Seeking the Sacred

I went to see the movie Philomena which is based on the, apparently, true story of an Irish teenage girl whose baby was taken from her by the Catholic nuns in 1952 and adopted to a wealthy American couple for one thousand pounds. Fifty years later, an unlikely match between Philomena and an emotionally struggling journalist brings healing to both in their search for Philomena’s son. The real-life Philomena says, ”This is not a rally cry against the church or politics. In fact, despite some of the troubles that befell me as a young girl, I have always maintained a very strong hold on my faith.” I walked home from the movie on a calm, warm evening in a small, Australian, seaside town and thought about the depth of the, largely, unconscious ties that we have to the sacred.

We reach for it when we are not looking. It is, in some form, imprinted into every cell of our body. It rushes forward at pivotal moments: tragedy, pain, death, new love, deep love, and healing. We carry the beauty and radiance of the love, courage, and healing which gives spirituality its potency. It is the whole, immense energy field of man’s craving for release, guidance, forgiveness, and support. It is the innumerable ways in which that is expressed. We have an inherent longing for the sacred. We yearn for wholeness and meaning. It leads to transformation and freedom. In the end, we will neither seek it nor run away from it. It will become us and we will become that which, in a flawed manner, we now clumsily seek.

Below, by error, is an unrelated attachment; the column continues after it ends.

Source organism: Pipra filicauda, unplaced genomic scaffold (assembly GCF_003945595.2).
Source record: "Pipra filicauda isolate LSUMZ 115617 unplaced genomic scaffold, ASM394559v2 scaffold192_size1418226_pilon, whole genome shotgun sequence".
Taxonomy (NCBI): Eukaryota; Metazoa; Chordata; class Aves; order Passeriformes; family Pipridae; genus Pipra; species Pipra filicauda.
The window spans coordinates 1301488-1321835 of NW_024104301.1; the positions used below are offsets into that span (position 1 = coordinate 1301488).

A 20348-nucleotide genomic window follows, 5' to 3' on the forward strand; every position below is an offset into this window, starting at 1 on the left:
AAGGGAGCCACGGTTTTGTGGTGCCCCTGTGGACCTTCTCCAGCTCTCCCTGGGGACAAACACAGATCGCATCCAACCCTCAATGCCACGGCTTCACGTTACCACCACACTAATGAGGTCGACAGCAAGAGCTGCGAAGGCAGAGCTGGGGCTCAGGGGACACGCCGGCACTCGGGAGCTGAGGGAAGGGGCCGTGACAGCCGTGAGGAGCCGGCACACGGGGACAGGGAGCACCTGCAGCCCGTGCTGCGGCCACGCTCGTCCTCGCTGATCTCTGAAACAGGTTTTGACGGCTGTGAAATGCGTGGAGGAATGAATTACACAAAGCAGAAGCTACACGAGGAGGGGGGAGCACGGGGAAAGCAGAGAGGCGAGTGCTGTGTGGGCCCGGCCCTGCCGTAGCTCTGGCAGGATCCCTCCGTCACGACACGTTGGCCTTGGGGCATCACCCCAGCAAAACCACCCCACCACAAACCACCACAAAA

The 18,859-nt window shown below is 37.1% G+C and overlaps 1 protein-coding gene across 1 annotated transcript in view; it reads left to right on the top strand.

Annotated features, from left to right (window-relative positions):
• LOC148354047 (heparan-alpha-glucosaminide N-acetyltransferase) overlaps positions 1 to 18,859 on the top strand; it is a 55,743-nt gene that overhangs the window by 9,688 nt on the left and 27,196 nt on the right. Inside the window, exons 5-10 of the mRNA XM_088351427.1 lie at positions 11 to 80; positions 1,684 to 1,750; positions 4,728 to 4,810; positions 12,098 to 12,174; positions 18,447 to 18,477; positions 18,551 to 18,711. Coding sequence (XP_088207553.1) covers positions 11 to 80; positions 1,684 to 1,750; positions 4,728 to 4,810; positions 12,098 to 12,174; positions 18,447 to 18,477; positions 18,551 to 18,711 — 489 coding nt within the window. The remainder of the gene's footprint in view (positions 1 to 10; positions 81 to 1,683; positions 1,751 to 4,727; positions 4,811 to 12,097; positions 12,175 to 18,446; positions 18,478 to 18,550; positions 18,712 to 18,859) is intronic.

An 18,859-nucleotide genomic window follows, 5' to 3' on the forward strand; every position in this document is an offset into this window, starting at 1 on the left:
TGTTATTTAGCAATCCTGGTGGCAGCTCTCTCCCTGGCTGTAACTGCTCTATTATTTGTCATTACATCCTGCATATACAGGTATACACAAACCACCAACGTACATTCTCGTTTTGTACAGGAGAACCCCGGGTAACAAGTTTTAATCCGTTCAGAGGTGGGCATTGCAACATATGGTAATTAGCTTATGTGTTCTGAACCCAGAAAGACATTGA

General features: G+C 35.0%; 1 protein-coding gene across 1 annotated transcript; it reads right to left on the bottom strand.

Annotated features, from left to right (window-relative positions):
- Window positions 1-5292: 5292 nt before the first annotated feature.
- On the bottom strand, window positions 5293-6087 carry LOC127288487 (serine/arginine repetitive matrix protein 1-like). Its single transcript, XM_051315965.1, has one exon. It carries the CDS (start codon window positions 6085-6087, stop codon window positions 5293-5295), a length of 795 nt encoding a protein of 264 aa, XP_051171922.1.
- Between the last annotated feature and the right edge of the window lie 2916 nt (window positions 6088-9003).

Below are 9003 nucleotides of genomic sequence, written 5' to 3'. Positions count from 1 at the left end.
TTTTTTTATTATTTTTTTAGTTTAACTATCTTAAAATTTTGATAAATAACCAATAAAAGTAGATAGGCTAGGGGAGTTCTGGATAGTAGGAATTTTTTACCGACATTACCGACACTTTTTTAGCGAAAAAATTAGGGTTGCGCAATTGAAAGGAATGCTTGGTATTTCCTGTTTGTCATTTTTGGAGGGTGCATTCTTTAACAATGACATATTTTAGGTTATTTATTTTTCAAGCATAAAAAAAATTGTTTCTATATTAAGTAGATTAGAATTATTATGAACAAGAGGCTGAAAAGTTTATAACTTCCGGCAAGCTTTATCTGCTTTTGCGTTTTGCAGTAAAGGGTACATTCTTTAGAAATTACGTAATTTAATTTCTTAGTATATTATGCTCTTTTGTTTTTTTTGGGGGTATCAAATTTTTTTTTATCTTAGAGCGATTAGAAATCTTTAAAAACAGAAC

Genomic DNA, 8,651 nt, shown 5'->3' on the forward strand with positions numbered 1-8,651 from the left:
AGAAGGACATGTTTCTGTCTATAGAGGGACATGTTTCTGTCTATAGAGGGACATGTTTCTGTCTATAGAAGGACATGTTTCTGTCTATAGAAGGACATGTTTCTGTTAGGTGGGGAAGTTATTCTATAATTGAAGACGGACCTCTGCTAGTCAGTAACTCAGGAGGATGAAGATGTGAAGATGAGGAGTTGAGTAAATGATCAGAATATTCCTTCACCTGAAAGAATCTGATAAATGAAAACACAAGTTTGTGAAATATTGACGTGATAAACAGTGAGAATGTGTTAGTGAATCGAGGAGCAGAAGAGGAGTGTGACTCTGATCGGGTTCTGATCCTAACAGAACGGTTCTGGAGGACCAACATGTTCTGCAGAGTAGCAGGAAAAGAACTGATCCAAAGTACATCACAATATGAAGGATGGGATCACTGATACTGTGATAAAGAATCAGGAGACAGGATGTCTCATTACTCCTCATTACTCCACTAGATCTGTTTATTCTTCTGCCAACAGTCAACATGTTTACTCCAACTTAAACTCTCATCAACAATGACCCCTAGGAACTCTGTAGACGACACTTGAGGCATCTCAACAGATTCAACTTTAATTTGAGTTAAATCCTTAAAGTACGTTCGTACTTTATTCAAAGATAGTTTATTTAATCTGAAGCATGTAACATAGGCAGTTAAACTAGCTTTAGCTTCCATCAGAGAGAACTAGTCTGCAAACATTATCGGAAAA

To enter a holy place which is imbued with the pleas of countless human beings and is the home of many a heartfelt prayer is a reminder of the breath of devotion. Such occasions call for the heart. Devotion is an act of the heart, not an intellectual endeavour. At best, the mind can inform us of our spiritual options and it expands our intellectual understanding of human nature. However, anything which remains as an idea of the mind is yet to be realized through actual being. Devotion is that realisation in one’s being.

This article is from Love’s Longing

One Reply to “Seeking the Sacred”

  1. The PROHIBITIONS of ORGANIZED human “religions” — IN PARTICULAR, the so-called modern ones — are ANYTHING but truly “religious.” As an aside, a Christian missionary, dare I call him a blowhard? — once swaggered into a captive audience of children in captive India in the bad old days of Empire, and drilled the class on what God could do, as in, ” tell me what God can do or is capable of.” and a humble student shot back, somewhat devastatingly, “Tell us, Kind Sir, what God CANNOT do or is INCAPABLE of!” Touché!

I would love your thoughts.